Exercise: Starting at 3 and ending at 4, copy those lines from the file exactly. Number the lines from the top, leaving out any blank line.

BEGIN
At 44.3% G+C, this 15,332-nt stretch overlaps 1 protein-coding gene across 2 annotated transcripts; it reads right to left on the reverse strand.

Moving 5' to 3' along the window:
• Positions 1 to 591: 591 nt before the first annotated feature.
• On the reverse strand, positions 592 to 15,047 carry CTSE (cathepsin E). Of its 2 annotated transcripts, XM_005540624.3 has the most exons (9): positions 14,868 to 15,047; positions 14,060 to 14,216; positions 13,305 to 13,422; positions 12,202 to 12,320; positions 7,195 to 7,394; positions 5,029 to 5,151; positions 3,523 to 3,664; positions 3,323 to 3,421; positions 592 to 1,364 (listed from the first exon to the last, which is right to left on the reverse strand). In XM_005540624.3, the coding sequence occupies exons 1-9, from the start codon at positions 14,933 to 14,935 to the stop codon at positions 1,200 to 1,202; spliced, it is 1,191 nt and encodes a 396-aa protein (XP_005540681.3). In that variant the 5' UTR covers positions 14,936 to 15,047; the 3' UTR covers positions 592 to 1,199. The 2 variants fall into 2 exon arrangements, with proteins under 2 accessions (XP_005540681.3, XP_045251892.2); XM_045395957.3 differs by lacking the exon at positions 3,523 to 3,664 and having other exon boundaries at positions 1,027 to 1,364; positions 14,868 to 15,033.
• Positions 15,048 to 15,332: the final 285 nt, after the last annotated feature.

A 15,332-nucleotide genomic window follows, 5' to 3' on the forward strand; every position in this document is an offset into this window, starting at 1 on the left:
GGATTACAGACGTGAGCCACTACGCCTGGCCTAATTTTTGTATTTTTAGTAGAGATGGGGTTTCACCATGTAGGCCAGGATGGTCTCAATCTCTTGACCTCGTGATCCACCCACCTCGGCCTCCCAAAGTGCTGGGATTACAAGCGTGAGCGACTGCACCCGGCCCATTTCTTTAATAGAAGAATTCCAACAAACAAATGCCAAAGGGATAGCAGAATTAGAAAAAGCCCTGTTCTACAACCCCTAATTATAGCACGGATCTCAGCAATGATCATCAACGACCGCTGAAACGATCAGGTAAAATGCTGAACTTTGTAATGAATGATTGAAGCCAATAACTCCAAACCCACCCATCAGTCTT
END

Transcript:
• Positions 1 to 591: 591 nt before the first annotated feature.
• On the reverse strand, positions 592 to 15,047 carry CTSE (cathepsin E). Of its 2 annotated transcripts, XM_005540624.3 has the most exons (9): positions 14,868 to 15,047; positions 14,060 to 14,216; positions 13,305 to 13,422; positions 12,202 to 12,320; positions 7,195 to 7,394; positions 5,029 to 5,151; positions 3,523 to 3,664; positions 3,323 to 3,421; positions 592 to 1,364 (listed from the first exon to the last, which is right to left on the reverse strand). In XM_005540624.3, the coding sequence occupies exons 1-9, from the start codon at positions 14,933 to 14,935 to the stop codon at positions 1,200 to 1,202; spliced, it is 1,191 nt and encodes a 396-aa protein (XP_005540681.3). In that variant the 5' UTR covers positions 14,936 to 15,047; the 3' UTR covers positions 592 to 1,199. The 2 variants fall into 2 exon arrangements, with proteins under 2 accessions (XP_005540681.3, XP_045251892.2); XM_045395957.3 differs by lacking the exon at positions 3,523 to 3,664 and having other exon boundaries at positions 1,027 to 1,364; positions 14,868 to 15,033.